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Middle East African Journal of Ophthalmology Middle East African Journal of Ophthalmology
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Year : 2010  |  Volume : 17  |  Issue : 2  |  Page : 169-174

Graves opthalmopathy and psychoendocrinopathies

1 Department of Ophthalmology, Faculty of medicine, Mansoura University, Mansoura, Egypt
2 Department of Psychiatry, Faculty of medicine, Mansoura University, Mansoura, Egypt
3 Department of Medical Biochemistry, Faculty of medicine, Mansoura University, Mansoura, Egypt

Correspondence Address:
Asaad A Ghanem
Department of Ophthalmology, Faculty of Medicine, Mansoura University, Mansoura
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Source of Support: None, Conflict of Interest: None

DOI: 10.4103/0974-9233.63079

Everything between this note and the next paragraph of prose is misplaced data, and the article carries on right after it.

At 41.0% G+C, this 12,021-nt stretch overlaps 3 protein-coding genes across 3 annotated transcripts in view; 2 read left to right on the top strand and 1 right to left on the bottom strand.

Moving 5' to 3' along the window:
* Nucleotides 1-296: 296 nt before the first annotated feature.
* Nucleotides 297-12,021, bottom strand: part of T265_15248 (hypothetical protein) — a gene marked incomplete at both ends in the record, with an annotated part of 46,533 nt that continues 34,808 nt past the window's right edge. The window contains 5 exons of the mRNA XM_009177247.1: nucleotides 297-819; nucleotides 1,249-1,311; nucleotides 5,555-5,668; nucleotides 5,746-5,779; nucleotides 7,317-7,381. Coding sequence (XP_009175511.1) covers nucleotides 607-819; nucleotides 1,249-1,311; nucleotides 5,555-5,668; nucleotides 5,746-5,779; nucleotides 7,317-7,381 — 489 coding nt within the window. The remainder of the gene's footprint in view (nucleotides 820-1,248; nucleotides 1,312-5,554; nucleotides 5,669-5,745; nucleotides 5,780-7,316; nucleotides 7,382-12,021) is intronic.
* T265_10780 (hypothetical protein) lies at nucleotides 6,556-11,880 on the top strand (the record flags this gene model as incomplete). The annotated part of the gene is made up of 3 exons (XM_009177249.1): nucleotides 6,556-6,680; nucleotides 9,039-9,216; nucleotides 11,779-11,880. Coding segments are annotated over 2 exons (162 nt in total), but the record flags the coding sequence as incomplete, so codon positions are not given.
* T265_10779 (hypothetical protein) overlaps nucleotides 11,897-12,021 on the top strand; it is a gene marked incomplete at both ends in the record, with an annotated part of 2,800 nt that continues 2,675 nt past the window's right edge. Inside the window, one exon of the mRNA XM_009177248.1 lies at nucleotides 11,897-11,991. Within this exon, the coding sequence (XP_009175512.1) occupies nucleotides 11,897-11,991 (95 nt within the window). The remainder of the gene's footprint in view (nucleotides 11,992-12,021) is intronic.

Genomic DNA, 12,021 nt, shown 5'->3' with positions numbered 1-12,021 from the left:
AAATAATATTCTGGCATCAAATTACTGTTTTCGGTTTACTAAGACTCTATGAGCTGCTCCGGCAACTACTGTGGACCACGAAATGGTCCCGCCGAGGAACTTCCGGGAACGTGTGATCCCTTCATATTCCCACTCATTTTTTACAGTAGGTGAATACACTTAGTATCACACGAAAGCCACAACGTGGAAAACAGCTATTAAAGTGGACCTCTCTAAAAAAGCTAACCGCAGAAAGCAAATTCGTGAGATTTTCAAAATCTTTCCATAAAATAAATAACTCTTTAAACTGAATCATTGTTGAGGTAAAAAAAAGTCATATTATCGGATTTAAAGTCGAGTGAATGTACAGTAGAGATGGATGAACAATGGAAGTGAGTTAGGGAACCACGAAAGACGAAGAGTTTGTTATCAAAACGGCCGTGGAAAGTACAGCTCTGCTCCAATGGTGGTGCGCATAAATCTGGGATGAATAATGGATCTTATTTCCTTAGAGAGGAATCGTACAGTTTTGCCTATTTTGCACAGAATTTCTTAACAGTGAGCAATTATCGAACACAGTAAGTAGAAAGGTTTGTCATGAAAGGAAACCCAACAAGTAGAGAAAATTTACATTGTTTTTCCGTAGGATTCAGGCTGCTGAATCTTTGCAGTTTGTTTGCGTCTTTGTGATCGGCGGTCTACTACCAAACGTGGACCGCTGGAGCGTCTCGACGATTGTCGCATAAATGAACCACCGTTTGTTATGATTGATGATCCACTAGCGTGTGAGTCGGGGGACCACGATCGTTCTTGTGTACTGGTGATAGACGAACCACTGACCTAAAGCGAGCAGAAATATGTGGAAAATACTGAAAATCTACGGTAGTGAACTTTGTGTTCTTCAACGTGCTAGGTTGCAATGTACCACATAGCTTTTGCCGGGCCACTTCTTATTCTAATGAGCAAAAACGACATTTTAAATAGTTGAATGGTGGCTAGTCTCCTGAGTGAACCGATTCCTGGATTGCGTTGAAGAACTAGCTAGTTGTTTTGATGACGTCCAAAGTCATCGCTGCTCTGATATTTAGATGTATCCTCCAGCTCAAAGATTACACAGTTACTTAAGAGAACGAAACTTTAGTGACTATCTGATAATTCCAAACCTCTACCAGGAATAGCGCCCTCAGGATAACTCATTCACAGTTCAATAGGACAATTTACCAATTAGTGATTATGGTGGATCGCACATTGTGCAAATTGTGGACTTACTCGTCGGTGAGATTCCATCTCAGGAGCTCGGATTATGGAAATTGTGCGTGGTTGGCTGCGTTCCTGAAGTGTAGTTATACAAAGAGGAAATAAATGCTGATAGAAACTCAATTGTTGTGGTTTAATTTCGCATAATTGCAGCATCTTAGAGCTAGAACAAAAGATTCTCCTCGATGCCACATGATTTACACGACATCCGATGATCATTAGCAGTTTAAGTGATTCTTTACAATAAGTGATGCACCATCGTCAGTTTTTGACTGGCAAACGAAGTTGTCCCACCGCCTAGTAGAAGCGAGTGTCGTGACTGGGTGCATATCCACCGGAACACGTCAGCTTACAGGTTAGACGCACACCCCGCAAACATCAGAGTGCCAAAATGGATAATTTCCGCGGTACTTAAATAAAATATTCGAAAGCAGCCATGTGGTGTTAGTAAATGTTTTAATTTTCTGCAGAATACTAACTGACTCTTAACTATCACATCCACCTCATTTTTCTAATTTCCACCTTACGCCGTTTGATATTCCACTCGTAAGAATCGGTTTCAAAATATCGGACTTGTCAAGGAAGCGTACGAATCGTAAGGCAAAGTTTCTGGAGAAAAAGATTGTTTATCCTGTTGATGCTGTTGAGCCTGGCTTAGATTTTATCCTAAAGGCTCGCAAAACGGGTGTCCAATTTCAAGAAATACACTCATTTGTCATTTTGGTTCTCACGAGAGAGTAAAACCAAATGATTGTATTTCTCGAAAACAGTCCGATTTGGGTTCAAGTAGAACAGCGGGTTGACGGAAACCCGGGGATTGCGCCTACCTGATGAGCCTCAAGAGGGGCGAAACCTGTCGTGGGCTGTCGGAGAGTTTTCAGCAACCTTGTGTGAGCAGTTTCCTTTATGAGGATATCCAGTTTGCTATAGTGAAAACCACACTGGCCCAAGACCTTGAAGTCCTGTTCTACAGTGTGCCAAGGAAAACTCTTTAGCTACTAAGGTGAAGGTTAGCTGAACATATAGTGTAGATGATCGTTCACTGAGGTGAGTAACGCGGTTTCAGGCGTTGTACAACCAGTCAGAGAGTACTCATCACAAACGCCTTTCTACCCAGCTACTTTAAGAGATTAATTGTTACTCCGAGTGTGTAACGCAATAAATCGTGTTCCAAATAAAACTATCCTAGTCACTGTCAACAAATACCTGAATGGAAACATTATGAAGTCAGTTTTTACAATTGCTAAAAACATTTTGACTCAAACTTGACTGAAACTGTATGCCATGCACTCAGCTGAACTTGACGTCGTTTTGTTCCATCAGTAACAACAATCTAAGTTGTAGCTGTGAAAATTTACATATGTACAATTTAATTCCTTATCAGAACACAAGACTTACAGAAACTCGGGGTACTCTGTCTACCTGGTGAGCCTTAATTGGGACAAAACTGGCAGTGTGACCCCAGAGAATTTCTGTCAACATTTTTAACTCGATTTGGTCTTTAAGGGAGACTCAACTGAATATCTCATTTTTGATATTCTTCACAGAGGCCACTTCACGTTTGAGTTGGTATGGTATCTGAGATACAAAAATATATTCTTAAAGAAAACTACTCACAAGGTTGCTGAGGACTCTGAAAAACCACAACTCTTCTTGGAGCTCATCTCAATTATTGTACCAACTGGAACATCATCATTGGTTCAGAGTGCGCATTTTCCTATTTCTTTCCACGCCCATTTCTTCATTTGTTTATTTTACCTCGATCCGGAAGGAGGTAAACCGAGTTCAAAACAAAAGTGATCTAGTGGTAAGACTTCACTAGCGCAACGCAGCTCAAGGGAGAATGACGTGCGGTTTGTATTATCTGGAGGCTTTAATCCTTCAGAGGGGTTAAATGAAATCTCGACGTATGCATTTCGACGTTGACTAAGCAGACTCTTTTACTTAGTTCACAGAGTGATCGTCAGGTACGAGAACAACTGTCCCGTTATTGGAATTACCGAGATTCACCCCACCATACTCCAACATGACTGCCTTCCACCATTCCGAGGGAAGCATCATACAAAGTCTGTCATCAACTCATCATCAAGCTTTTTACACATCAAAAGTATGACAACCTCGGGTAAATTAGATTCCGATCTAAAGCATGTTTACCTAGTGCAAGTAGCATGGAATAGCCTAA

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Purpose: To assess the psychiatric and endocrinological changes in patients with Graves ophthalmopathy (GO). Design: A prospective, controlled, University Hospital based study Subjects and Methods: The current study comprised 60 patients diagnosed with GO at Mansoura Ophthalmic Center. Thirty five patients of them with moderate to severe GO formed the study group and twenty five patients with negligible to very mild GO formed the control group in the euthyroid state. The study group was further subdivided based on their predominant clinical signs into a proptosis subgroup and a muscle restriction subgroup . Psychiatric changes were assessed with the Middlesex Hospital Questionnaire (MHQ). Biochemical analyses included serum-free thyroxine and thyroid-stimulating hormone (TSH) concentrations, TSH receptor antibody (TRAb) activity and anti-thyroglobulin particle agglutination (TGPA) and antithyroid microsomal particle agglutination (MCPA). Results: The proptosis group reported significantly higher scores on anxiety, depression, and phobia than the muscle restriction group (P<0.0001). The proptosis and muscle restriction subgroups reported significantly higher scores on all subscales compared to the control group (P < 0.05). The scale scores of depression and phobia showed a positive correlation with scores of anxiety (P<0.0001). The serum TRAb activity showed a significant correlation with anxiety, phobia and hysteria (P < 0.0001). Conclusion: The psychiatric aspect of GO should be evaluated during routine follow-up and should be considered when making management decisions. Thyroid specific antibodies may be useful in confirming the diagnosis of GO.

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